1 Martha L. Benner and Cullom Davis et al., eds., The Law Practice
of Abraham Lincoln: Complete Documentary Edition (Urbana:
University of Illinois Press, 2000); Howard F. Dyson, “Lincoln in
Rushville,” Transactions of the Illinois State Historical Society
(Springfield, IL: Phillips Brothers, 1904), 224-25.
2 Henry J. Atkins to Howard M. Atkins, 31 January 1859, SC 2661,
Abraham Lincoln Presidential Library, Springfield, IL.
3 Dyson, 224-25; Roy P. Basler et al., eds., The Collected Works of
Abraham Lincoln, 8 vols. (New Brunswick, NJ: Rutgers University,
BAD TIMING FOR A DEPOSITION
around 1900, George E. Walker, the son of Judge Pinckney
H. Walker, of Rushville, Illinois, owned it, as well as those
for two other attorneys (including Atkins).8
The whereabouts of Lincoln’s letter to Moore is
unknown. In 1868, Greene moved to Springfield, where he
practiced law for over thirty years. During that time, he was
associated with several firms. At the time of his death, Greene
partnered with J. Otis Humphrey in the firm of Greene and
4 “Judge H. S. Greene Dead,” Illinois State Journal (Springfield),
26 February 1899, 4:1.
5 Clifton H. Moore to Abraham Lincoln, 19 January 1860, Robert
Todd Lincoln Collection of Abraham Lincoln Papers, Library of
Congress, Washington, DC.
6 “Judge H. S. Greene Dead,” 4:2.
7 Dyson, 225; Basler, 3:515.
8 Dyson, 224.
9 “Judge H. S. Greene Dead,” 4:1-2; Springfield City Directory
1898, Volume 1 (Springfield, IL: R. L. Polk & Co., 1898), 8, 235.
By the late 1850s, Abraham Lincoln was well known
across the country politically. He also enjoyed a national
reputation as a lawyer, corresponding with fellow attorneys
along the east coast regarding debt claims against Illinois
residents. In one such exchange,
attorneys from Poughkeepsie,
New York, asked Lincoln to assist
them with a case in New York by
taking the deposition of a witness
In 1859, William
Houghtaling and Richard Van
Nostrand were involved in a legal
dispute in the Supreme Court of
Dutchess County, New York, over
a debt. Van Nostrand’s attorneys,
William Wilkinson and Joseph H.
Jackson of Poughkeepsie, needed
the testimony of Ebenezer Stevens
of Menard County, Illinois.
Wilkinson had met Lincoln during
a recent visit to Springfield and
recommended to the court in
February 1860 that Lincoln take Stevens’s deposition. Homer
Nelson, the opposing attorney and a Stephen Douglas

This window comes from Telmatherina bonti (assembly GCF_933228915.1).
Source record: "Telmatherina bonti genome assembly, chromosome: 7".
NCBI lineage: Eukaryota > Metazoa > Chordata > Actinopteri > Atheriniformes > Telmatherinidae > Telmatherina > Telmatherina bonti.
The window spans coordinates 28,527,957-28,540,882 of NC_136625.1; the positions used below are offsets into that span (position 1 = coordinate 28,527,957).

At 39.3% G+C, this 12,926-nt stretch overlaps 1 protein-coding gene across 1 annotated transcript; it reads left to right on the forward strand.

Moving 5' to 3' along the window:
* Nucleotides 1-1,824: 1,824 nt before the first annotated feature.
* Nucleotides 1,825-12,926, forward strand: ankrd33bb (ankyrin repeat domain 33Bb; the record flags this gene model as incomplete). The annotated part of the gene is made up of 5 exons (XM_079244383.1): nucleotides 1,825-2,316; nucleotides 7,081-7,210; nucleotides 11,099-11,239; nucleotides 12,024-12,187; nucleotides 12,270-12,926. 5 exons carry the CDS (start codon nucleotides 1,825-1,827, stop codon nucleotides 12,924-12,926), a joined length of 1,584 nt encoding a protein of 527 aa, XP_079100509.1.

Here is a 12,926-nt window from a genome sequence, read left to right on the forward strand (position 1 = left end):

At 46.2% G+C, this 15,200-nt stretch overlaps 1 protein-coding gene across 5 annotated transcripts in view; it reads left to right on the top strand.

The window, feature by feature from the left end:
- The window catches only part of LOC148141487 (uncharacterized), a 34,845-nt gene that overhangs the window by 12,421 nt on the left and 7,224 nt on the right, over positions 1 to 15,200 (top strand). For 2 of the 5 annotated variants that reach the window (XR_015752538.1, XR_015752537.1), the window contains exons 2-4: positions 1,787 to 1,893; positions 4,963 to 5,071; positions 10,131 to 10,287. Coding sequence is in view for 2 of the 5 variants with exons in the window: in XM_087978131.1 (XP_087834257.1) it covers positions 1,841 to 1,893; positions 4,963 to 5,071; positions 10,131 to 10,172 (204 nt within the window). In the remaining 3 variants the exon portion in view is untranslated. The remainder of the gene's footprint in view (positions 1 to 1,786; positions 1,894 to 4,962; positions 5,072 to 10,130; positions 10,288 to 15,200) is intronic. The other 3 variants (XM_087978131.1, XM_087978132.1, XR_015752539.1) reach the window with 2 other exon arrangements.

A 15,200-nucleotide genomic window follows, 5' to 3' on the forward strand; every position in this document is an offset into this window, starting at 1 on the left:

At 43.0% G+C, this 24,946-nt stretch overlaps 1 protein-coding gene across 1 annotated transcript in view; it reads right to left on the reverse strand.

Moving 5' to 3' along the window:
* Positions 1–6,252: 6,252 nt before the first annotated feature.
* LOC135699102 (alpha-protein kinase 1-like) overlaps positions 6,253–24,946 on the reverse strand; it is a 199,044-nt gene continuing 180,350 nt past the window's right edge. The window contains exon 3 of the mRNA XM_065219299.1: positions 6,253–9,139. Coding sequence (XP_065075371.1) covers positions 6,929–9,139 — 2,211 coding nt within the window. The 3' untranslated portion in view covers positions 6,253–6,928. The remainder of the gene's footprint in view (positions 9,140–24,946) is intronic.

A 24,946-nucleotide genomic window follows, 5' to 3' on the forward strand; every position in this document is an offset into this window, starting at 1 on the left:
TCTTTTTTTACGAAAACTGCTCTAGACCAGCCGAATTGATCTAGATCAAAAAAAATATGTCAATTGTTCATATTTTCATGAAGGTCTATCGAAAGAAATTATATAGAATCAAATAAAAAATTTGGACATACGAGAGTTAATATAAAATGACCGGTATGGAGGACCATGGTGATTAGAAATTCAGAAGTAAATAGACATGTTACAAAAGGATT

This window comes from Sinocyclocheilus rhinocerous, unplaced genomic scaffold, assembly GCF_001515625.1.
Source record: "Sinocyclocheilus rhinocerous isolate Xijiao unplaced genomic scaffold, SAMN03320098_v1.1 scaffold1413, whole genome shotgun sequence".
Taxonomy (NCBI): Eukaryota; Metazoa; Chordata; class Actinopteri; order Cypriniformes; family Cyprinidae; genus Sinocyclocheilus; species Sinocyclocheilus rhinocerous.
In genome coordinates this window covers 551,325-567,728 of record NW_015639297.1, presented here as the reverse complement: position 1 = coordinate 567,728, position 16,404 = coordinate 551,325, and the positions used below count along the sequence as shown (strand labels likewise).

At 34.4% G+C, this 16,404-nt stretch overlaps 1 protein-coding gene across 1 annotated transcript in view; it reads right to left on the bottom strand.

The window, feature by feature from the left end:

supporter, agreed that Lincoln, then a Republican candidate
for the presidential nomination, should take the deposition.
The court “ordered that a commission issue in this action, to
be directed to Abraham Lincoln Esq. Counsellor at Law, of
the City of Springfield . . . to examine on oath upon
interrogatories to be annexed to the said commission,
Ebenezer Stevens of Sweet Water, in Menard County, State
of Illinois, farmer, on the part of the
said Defendant, & that the Plaintiff
in this action have leave to join in
the said Commission & that the
same may be returned by mail
addressed to the clerk of the
County of Dutchess.” Wilkinson
sent Lincoln a letter with the
commission and interrogatories on
February 18, 1860.1
The timing was not good
for Lincoln. He may have received
the letter before he left for New
York City to deliver his Cooper
Union address, but he did not have
time to obtain the deposition. While
in New York, Lincoln received
another letter from Wilkinson, who
had read in the newspaper that
Lincoln was giving a speech there. Wilkinson noted that he
had sent a commission to Lincoln in Springfield and hoped
that it could be returned to Poughkeepsie by March 9. Lincoln
Humphrey, which was located in the Illinois National Bank
Building on the corner of Fifth and Washington streets.9 Less
than a year after Greene’s admission to the bar, Lincoln won
the presidential election. That fact, no doubt, added prestige
to Greene’s “diploma” and arguably put it on par with any
ivy-league-issued law degree.
Marilyn Mueller, Research Assistant
Part of an order directing Abraham Lincoln to
serve as a commissioner.
Image courtesy of Dutchess County Clerk’s Office,
Poughkeepsie, New York.
Continued on page 8 ...
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